By Joel Kibazo, a media consultant and former director of communications at the Commonwealth Secretariat (THE GUARDIAN, 13/01/07):
I am not an anxious sort, but walking into a screening of The Last King of Scotland, I feared the worst. Almost every time Idi Amin’s name is mentioned in this country, it evokes one of two memories. To some, it is the expulsion of Uganda’s Asian community in 1972 that forced thousands into exile in Britain. To others, though, it is Amin the figure of fun, of bizarre antics and buffoonery. Was this film going to follow the same pattern?
For most Africans who lived through the years of brutality and terror as family and friends were murdered, tortured, or simply fed to the crocodiles in the river Nile, there has never been anything amusing about Amin. It is believed that by the end of his reign in 1979, perhaps 500,000 Africans had perished at the hands of his death squads. No one will ever know the true figure.
As children of a lawyer and senior civil servant, ours was an uneventful middle-class existence. That tranquillity was shattered by a radio announcement that my father had been made Amin’s justice minister and attorney general. He had not been asked. No one could refuse an appointment made by the great leader, nor displease him with unwanted advice. We were now all under a death sentence.
In an attempt to save family members as the brutality gathered pace, my brother and I were spirited away to Kenya, and eventually to a UK boarding school. The day came when Amin had had enough of my father confronting him. It was decided he should die in a car crash with the Anglican archbishop and the defence minister. The “accident” happened but, luckily, nobody had realised that my father was abroad. Having been tipped off, he arranged for my mother and siblings to join us in London.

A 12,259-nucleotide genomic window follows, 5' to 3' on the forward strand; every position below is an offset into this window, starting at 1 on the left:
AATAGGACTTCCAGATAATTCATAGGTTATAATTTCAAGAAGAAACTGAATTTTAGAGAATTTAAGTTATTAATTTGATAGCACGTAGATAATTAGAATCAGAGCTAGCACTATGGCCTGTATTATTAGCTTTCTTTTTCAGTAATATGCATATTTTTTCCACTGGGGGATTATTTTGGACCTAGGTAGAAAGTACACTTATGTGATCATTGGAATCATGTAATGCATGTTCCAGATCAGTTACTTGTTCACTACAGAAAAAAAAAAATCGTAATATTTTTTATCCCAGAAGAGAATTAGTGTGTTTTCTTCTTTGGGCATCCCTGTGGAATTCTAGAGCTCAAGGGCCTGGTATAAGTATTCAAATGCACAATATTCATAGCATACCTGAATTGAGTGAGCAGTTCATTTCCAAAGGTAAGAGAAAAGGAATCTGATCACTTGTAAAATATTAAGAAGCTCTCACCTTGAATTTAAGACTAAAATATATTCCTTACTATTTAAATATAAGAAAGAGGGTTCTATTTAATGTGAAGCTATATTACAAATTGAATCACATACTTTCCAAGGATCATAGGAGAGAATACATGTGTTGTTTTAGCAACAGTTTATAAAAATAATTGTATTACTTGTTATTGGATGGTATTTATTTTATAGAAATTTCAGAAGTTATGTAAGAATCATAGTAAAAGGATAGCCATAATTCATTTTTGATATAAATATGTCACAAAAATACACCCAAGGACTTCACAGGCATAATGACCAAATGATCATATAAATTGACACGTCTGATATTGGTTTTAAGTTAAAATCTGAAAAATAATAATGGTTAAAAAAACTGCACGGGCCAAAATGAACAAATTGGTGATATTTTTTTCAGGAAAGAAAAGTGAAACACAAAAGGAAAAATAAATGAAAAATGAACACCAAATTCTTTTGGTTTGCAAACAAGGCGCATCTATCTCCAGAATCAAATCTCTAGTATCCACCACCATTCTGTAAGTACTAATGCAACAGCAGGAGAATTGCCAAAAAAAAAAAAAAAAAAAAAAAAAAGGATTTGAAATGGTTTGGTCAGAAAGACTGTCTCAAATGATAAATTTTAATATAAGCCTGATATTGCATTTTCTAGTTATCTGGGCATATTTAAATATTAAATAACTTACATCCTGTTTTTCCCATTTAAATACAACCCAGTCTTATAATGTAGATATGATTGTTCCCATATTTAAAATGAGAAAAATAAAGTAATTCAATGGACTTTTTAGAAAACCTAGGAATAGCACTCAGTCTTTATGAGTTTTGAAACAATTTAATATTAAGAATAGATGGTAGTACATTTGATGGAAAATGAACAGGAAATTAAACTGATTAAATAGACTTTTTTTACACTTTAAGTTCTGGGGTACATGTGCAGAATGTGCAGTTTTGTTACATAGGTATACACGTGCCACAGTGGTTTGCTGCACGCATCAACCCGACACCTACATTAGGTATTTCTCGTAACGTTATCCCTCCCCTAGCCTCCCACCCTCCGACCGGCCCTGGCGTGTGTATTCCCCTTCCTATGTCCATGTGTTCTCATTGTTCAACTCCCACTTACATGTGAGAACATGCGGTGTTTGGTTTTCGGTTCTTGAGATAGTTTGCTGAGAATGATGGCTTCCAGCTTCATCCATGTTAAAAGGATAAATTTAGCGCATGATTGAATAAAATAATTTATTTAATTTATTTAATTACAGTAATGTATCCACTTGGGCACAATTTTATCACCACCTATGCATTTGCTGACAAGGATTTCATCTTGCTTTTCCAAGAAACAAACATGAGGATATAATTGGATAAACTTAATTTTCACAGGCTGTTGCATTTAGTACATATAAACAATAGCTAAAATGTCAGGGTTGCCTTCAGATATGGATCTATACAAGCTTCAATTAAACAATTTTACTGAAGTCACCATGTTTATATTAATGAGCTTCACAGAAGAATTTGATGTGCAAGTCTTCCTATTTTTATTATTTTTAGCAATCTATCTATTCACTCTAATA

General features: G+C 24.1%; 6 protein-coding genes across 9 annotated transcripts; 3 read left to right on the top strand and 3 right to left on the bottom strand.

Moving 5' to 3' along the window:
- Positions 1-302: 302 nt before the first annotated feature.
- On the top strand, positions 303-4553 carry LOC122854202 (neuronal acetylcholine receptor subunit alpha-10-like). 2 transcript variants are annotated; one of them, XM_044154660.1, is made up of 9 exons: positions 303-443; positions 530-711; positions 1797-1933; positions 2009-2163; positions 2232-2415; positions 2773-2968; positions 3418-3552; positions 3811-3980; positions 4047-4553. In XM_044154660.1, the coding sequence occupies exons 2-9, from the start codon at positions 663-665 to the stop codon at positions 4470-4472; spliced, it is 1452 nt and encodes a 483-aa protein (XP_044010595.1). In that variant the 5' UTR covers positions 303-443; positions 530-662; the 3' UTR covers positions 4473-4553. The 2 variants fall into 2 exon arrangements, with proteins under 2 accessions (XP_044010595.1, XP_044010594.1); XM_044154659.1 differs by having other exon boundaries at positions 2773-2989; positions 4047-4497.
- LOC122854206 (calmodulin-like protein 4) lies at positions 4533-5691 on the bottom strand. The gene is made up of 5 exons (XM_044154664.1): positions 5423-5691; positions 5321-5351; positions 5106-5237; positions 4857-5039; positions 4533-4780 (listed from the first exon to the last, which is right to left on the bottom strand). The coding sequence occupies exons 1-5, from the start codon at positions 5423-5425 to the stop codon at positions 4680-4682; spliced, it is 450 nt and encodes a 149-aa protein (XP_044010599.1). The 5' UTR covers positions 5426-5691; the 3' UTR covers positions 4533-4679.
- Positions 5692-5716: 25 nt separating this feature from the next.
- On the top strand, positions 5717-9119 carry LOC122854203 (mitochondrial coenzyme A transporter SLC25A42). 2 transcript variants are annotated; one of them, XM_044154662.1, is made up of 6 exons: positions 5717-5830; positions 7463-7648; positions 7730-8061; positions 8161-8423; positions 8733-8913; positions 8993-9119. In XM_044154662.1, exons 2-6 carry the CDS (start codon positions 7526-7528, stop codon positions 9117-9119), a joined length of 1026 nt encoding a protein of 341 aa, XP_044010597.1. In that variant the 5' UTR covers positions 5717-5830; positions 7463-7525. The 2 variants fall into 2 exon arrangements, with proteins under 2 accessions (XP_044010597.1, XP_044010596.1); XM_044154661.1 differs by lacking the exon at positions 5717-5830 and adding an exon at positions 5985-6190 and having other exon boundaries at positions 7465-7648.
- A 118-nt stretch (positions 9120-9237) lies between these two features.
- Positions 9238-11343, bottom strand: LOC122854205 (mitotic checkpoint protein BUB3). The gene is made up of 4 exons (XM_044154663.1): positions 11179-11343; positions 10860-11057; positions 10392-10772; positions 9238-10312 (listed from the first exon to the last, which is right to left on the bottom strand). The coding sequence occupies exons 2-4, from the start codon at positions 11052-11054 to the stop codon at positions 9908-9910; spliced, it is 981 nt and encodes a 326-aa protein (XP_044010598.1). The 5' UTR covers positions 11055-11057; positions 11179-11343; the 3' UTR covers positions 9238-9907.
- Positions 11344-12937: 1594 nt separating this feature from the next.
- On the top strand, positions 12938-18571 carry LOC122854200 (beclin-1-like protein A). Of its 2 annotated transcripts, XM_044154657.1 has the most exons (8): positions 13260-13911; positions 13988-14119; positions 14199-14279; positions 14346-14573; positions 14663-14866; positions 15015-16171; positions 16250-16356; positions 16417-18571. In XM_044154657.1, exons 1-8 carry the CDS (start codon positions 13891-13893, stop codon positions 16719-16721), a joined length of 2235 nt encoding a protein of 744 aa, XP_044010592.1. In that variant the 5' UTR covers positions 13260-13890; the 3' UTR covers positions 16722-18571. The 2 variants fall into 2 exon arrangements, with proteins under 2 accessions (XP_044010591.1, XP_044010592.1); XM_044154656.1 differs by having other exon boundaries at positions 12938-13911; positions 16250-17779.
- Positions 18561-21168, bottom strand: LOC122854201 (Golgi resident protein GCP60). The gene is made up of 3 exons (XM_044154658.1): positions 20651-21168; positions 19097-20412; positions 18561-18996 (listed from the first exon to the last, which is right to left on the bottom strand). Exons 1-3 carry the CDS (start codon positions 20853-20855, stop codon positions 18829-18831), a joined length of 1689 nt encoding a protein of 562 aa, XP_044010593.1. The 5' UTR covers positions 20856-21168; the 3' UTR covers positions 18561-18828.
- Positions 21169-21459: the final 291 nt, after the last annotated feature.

Amin was enraged by his escape and our relatives were arrested and interrogated. Our property was seized. My father’s bodyguard paid with his life upon returning to Uganda alone. It is something that has never left me.
Yet Amin was widely portrayed as a comic figure. Yes, he had expelled the Asians and murdered a few people, but isn’t that what was expected of Africa, I used to hear. It was during the cold war, and the fact that Britain and Israel had supported the coup that overthrew the previous socialist-leaning government and brought Amin to power had long been forgotten.
But my fears that the horrors of the regime would be overlooked in The Last King of Scotland proved unfounded. The film is about a naïve young doctor who sets off from his native Scotland in the early 1970s to seek adventure and help the poor. Instead he finds himself caught up in a brutal African dictatorship. While it does not, and perhaps could not, capture the sheer terror we Ugandans lived under, the brutality is not glossed over. It also manages to avoid crudely stereotyping Amin as a “typical” African dictator. Many of his compatriots appear as amazed by his actions as any sane human being would be.
As a journalist and then a diplomat working in Africa, I have never lost the fear that such bleak days could be visited upon others. Look at some of Uganda’s direct neighbours: the 1994 genocide in Rwanda; the millions who have died in the Democratic Republic of Congo in the past five years; and the atrocities in Sudan’s Darfur region.
Today, Uganda is a different country, albeit poor, and damaged by a brutal war in the north. It has gone a long way in reversing Amin’s economic, social and political legacy. It has won praise for its fight against Aids/HIV, and the tourists are back. On New Year’s Eve I watched the fireworks from Kampala’s Sheraton hotel with my British daughters. Once upon a time, the loud bangs would have been gunfire, but now they were simply joyful celebration.